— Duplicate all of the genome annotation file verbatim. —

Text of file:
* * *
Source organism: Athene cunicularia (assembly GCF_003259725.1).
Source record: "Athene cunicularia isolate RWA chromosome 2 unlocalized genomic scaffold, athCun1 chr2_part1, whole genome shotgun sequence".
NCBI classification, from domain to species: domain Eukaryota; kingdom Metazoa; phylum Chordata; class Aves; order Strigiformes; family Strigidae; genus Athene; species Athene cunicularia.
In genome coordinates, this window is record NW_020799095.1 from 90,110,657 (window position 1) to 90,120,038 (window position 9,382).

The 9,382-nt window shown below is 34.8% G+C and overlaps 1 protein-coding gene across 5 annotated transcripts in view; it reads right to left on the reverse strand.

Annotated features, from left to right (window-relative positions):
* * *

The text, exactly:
Source organism: Athene cunicularia (assembly GCF_003259725.1).
Source record: "Athene cunicularia isolate RWA chromosome 2 unlocalized genomic scaffold, athCun1 chr2_part1, whole genome shotgun sequence".
NCBI classification, from domain to species: domain Eukaryota; kingdom Metazoa; phylum Chordata; class Aves; order Strigiformes; family Strigidae; genus Athene; species Athene cunicularia.
In genome coordinates, this window is record NW_020799095.1 from 90,110,657 (window position 1) to 90,120,038 (window position 9,382).

The 9,382-nt window shown below is 34.8% G+C and overlaps 1 protein-coding gene across 5 annotated transcripts in view; it reads right to left on the reverse strand.

Annotated features, from left to right (window-relative positions):